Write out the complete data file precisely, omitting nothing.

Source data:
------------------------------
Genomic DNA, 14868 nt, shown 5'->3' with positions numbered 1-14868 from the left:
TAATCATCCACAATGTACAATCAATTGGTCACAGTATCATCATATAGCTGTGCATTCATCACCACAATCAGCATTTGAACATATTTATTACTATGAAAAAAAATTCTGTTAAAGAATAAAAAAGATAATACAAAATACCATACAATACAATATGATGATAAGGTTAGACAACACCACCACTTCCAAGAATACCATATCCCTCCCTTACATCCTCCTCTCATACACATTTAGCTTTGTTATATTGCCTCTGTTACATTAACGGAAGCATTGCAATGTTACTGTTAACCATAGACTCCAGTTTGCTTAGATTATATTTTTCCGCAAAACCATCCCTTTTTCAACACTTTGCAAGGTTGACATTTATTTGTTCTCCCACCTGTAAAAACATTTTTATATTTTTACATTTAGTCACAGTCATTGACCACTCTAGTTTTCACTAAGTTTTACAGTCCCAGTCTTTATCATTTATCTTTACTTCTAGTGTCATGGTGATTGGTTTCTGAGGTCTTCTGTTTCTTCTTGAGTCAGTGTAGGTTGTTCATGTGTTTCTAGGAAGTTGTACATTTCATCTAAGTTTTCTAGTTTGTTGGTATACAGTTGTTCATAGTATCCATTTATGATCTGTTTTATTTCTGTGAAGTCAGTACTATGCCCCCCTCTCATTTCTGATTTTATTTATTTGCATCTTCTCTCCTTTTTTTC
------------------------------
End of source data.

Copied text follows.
Genomic DNA, 14868 nt, shown 5'->3' with positions numbered 1-14868 from the left:
TAATCATCCACAATGTACAATCAATTGGTCACAGTATCATCATATAGCTGTGCATTCATCACCACAATCAGCATTTGAACATATTTATTACTATGAAAAAAAATTCTGTTAAAGAATAAAAAAGATAATACAAAATACCATACAATACAATATGATGATAAGGTTAGACAACACCACCACTTCCAAGAATACCATATCCCTCCCTTACATCCTCCTCTCATACACATTTAGCTTTGTTATATTGCCTCTGTTACATTAACGGAAGCATTGCAATGTTACTGTTAACCATAGACTCCAGTTTGCTTAGATTATATTTTTCCGCAAAACCATCCCTTTTTCAACACTTTGCAAGGTTGACATTTATTTGTTCTCCCACCTGTAAAAACATTTTTATATTTTTACATTTAGTCACAGTCATTGACCACTCTAGTTTTCACTAAGTTTTACAGTCCCAGTCTTTATCATTTATCTTTACTTCTAGTGTCATGGTGATTGGTTTCTGAGGTCTTCTGTTTCTTCTTGAGTCAGTGTAGGTTGTTCATGTGTTTCTAGGAAGTTGTACATTTCATCTAAGTTTTCTAGTTTGTTGGTATACAGTTGTTCATAGTATCCATTTATGATCTGTTTTATTTCTGTGAAGTCAGTACTATGCCCCCCTCTCATTTCTGATTTTATTTATTTGCATCTTCTCTCCTTTTTTTC